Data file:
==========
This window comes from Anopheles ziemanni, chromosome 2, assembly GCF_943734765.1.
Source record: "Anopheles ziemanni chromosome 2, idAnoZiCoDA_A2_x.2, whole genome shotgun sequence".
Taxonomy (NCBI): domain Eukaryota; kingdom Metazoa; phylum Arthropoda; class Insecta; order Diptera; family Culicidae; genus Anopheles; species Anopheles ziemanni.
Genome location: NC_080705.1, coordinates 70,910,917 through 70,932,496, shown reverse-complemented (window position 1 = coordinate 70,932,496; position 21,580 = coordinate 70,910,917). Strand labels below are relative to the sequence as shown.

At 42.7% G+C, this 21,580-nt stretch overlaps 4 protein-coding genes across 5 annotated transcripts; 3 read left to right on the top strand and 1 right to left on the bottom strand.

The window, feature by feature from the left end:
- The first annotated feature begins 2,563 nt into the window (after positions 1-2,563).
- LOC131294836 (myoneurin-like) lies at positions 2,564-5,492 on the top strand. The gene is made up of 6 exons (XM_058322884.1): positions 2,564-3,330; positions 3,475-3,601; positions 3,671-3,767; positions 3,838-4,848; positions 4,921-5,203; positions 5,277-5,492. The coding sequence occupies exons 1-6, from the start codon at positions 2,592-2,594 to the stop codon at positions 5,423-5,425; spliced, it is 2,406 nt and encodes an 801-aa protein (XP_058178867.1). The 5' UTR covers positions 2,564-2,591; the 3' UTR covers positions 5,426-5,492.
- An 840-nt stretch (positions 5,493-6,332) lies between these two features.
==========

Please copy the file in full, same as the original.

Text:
This window comes from Anopheles ziemanni, chromosome 2, assembly GCF_943734765.1.
Source record: "Anopheles ziemanni chromosome 2, idAnoZiCoDA_A2_x.2, whole genome shotgun sequence".
Taxonomy (NCBI): domain Eukaryota; kingdom Metazoa; phylum Arthropoda; class Insecta; order Diptera; family Culicidae; genus Anopheles; species Anopheles ziemanni.
Genome location: NC_080705.1, coordinates 70,910,917 through 70,932,496, shown reverse-complemented (window position 1 = coordinate 70,932,496; position 21,580 = coordinate 70,910,917). Strand labels below are relative to the sequence as shown.

At 42.7% G+C, this 21,580-nt stretch overlaps 4 protein-coding genes across 5 annotated transcripts; 3 read left to right on the top strand and 1 right to left on the bottom strand.

The window, feature by feature from the left end:
- The first annotated feature begins 2,563 nt into the window (after positions 1-2,563).
- LOC131294836 (myoneurin-like) lies at positions 2,564-5,492 on the top strand. The gene is made up of 6 exons (XM_058322884.1): positions 2,564-3,330; positions 3,475-3,601; positions 3,671-3,767; positions 3,838-4,848; positions 4,921-5,203; positions 5,277-5,492. The coding sequence occupies exons 1-6, from the start codon at positions 2,592-2,594 to the stop codon at positions 5,423-5,425; spliced, it is 2,406 nt and encodes an 801-aa protein (XP_058178867.1). The 5' UTR covers positions 2,564-2,591; the 3' UTR covers positions 5,426-5,492.
- An 840-nt stretch (positions 5,493-6,332) lies between these two features.